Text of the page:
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Sweet syndrome is an inflammatory condition characterized by the abrupt development of erythematous plaques accompanied by fever and neutrophilia. Different clinical presentations of this disorder have been described1 in the literature. We read with interest a recent report in JAMA Dermatology2 describing a new clinical variant of Sweet syndrome, namely, giant cellulitis-like Sweet syndrome. Clinically these patients develop large, red erythematous plaques that recur and often are misdiagnosed as cellulitis but are not responsive to systemic antibiotic therapy. However, these plaques respond to systemic corticosteroid therapy.
Recurrence of Sweet syndrome is common, and second-line treatments include colchicine, indomethacin, clofazimine, cyclosporine, and dapsone. We report a case in which dapsone was an effective treatment for recurrence of giant cellulitis-like Sweet syndrome.
Report of a Case
A woman in her 60s developed recurrent fever (temperature, 39°C) and a large erythematous plaque localized to the right thigh and flank. The diameter of the lesion was more than 50 cm (Figure 1). Laboratory examinations showed normal white blood cell counts, neutrophilia (white blood cells, 10 300/μL, and neutrophils, 8755/μL; to convert both values to ×109/L, multiply by 0.001), and negative tissue and blood bacterial cultures. The patient received levofloxacin and vancomycin with minimal response. The lesions resolved spontaneously; however, the patient experienced similar episodes several times within 3 years. Several skin biopsies of the lesions showed a superficial and middermal perivascular and interstitial inflammatory infiltrate consisting of lymphocytes and numerous neutrophils. Papillary dermal edema was present. No evidence of leukocytoclastic vasculitis or epidermal changes was seen. Tissue cultures failed to grow pathogenic bacteria, fungus, or atypical mycobacteria. Results of direct immunofluorescence studies were negative. Workup failed to show underlying solid or lymphoreticular cancer, rheumatoid arthritis, or inflammatory bowel disease. In the context of the clinical evolution and lack of response to broad-spectrum antibiotics, the diagnosis of an atypical form of Sweet syndrome was postulated. The patient was initially given colchicine (0.6 mg twice daily) and oral and intramuscular prednisone with response but subsequent relapse.3 In the context of the clinical findings and failure of the described therapeutic strategy, we discontinued colchicine therapy and started treatment with dapsone, 100 mg/d, and with oral prednisone, 20 mg/d.4 The patient’s lesions resolved with some postinflammatory pigment alterations (Figure 2). Prednisone therapy was tapered to discontinuation for 3 weeks. The patient continued to receive dapsone, 100 mg/d, without recurrence 10 months after initial presentation.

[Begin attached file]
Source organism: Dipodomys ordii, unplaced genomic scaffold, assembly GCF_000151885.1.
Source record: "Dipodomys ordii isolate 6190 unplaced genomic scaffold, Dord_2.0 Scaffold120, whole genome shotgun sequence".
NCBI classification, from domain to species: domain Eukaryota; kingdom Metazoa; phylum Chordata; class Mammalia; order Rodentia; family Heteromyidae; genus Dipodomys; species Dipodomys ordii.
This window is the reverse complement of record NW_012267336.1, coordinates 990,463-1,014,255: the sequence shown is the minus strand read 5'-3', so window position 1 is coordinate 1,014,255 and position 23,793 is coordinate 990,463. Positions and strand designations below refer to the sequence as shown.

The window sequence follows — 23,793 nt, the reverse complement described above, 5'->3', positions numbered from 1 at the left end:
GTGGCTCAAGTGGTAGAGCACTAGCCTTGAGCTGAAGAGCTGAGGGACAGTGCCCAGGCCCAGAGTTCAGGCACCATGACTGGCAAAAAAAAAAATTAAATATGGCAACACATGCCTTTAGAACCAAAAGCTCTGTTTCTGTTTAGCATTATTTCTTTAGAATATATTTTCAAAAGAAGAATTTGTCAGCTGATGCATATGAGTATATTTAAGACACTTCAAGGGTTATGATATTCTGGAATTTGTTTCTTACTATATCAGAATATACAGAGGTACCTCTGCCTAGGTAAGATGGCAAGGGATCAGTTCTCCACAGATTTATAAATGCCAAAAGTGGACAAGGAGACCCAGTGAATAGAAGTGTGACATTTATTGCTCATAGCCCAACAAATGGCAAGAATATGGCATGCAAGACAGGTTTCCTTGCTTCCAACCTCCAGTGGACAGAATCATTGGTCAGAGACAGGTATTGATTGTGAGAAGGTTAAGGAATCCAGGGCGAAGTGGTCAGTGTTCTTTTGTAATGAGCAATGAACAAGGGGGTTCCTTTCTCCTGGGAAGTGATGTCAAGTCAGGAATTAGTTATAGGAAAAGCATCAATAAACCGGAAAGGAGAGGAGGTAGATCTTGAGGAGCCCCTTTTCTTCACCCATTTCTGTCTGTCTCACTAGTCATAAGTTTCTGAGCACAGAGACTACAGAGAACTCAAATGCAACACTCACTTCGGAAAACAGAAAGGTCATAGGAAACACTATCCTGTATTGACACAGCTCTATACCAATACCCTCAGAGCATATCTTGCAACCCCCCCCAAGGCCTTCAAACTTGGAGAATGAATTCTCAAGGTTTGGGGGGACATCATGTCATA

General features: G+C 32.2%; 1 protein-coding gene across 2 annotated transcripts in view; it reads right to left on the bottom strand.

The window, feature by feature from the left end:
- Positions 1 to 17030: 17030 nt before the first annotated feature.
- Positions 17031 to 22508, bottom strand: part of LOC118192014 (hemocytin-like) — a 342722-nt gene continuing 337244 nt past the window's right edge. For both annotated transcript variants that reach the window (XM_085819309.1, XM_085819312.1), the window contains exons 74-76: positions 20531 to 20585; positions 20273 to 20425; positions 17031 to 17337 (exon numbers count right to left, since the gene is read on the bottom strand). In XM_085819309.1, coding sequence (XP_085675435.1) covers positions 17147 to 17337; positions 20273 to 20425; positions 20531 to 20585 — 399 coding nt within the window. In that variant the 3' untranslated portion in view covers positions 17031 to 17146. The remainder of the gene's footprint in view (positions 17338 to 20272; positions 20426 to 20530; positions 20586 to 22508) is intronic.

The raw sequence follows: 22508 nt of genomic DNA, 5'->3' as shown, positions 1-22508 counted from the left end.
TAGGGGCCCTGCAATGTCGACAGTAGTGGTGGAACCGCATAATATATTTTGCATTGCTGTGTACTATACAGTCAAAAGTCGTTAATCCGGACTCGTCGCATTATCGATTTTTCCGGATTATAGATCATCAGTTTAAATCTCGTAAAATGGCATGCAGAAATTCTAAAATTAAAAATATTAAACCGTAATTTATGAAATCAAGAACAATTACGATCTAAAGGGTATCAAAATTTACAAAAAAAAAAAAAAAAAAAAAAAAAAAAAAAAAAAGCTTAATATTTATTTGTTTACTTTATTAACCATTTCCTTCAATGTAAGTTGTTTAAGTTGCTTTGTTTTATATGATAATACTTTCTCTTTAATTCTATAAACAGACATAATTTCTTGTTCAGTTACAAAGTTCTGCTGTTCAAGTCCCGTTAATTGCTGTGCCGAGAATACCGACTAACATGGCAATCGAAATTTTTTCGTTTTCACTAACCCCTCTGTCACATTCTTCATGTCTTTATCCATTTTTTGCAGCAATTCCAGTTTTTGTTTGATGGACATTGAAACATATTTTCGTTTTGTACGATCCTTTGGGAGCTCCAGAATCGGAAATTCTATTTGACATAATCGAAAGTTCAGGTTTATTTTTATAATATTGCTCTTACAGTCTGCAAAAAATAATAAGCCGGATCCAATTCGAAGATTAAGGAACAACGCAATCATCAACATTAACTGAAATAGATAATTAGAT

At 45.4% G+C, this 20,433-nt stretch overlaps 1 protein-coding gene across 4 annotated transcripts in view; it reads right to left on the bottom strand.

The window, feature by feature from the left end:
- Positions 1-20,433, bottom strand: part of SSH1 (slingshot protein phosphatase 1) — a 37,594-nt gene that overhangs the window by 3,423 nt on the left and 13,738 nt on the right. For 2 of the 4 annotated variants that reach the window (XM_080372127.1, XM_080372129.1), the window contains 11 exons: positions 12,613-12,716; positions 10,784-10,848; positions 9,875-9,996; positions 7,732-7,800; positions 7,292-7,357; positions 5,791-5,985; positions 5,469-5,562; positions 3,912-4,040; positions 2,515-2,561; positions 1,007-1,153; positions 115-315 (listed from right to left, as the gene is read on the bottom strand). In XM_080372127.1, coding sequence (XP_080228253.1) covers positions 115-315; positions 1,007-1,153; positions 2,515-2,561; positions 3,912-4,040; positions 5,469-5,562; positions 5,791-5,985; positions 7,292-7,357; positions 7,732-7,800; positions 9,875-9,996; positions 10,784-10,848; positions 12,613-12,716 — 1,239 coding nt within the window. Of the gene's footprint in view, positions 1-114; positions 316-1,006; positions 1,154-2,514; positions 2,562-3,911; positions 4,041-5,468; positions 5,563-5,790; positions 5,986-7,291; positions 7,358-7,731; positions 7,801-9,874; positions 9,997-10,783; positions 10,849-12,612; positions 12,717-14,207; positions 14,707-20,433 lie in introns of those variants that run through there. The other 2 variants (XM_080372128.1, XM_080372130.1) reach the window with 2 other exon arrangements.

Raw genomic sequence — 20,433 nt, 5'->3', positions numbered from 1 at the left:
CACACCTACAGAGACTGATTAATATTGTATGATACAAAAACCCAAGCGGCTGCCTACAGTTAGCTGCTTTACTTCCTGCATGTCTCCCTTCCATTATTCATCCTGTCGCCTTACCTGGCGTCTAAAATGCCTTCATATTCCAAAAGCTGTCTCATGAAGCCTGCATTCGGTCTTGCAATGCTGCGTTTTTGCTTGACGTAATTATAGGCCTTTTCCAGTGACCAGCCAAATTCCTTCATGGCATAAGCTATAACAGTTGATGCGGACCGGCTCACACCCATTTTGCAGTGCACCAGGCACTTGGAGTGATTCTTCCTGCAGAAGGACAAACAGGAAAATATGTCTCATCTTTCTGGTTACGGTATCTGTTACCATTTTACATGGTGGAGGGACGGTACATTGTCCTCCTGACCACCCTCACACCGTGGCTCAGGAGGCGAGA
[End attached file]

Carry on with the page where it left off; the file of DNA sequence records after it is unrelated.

Large erythematous/edematous plaque over the patient’s thigh and flank.
The lesion resolved with some postinflammatory pigment alterations.
Neutrophilic dermatoses comprise a wide spectrum of inflammatory diseases with overlapping features characterized histologically by the presence of an aseptic neutrophilic infiltrate in the epidermis, dermis, and/or hypodermis. These dermatoses are often associated with systemic inflammatory and neoplastic disorders.2 Sweet syndrome includes variants as well as classic presentation, the cancer-associated presentation, and the drug-induced presentation.1
Our patient had severe, relapsing giant inflammatory lesions ranging from erythematous, slightly edematous, and infiltrated lesions to painful indurated plaques. The initial diagnosis was infectious cellulitis; however, antibiotic therapy failed to control the condition.
Standard treatment of Sweet syndrome is the administration of corticosteroids and, in relapsing or recurring lesions, corticosteroid-sparing agents may be required. Dapsone is one treatment for Sweet syndrome both as monotherapy or adjunctive to corticosteroid therapy.1,5 We wanted to bring attention to this newly described variant of Sweet syndrome as well as the safe and efficacious therapy of this entity with dapsone.
Corresponding Author: Hideki Koketsu, MD, Florida Academic Dermatology Centers, 1400 NW 12th Ave, Ste 4, Miami, FL 33136 (email@example.com).
Published Online: February 26, 2014. doi:10.1001/jamadermatol.2013.7814.
Author Contributions: Drs Koketsu and Ricotti had full access to all the data in the study and take responsibility for the integrity of the data and the accuracy of the data analysis.
Study concept and design: Koketsu, Ricotti.
Acquisition of data: All authors.
Analysis and interpretation of data: Koketsu, Ricotti.
Drafting of the manuscript: Koketsu, Ricotti.
Critical revision of the manuscript for important intellectual content: Koketsu, Ricotti.
Study supervision: All authors.
Conflict of Interest Disclosures: Dr Kerdel has received honoraria from AbbVie, Amgen, Astellas, Galderma, Janssen, LEO Pharma, and Medicis; has been a member of the speakers’ bureaus of AbbVie, Amgen, Astellas, Galderma, Janssen, LEO Pharma, and Medicis; and has received grants from AbbVie, Amgen, Jansen, and Pfizer. No other disclosures were reported.
Koketsu H, Ricotti C, Kerdel FA. Treatment of Giant Cellulitis-like Sweet Syndrome With Dapsone. JAMA Dermatol. 2014;150(4):457–459. doi:10.1001/jamadermatol.2013.7814
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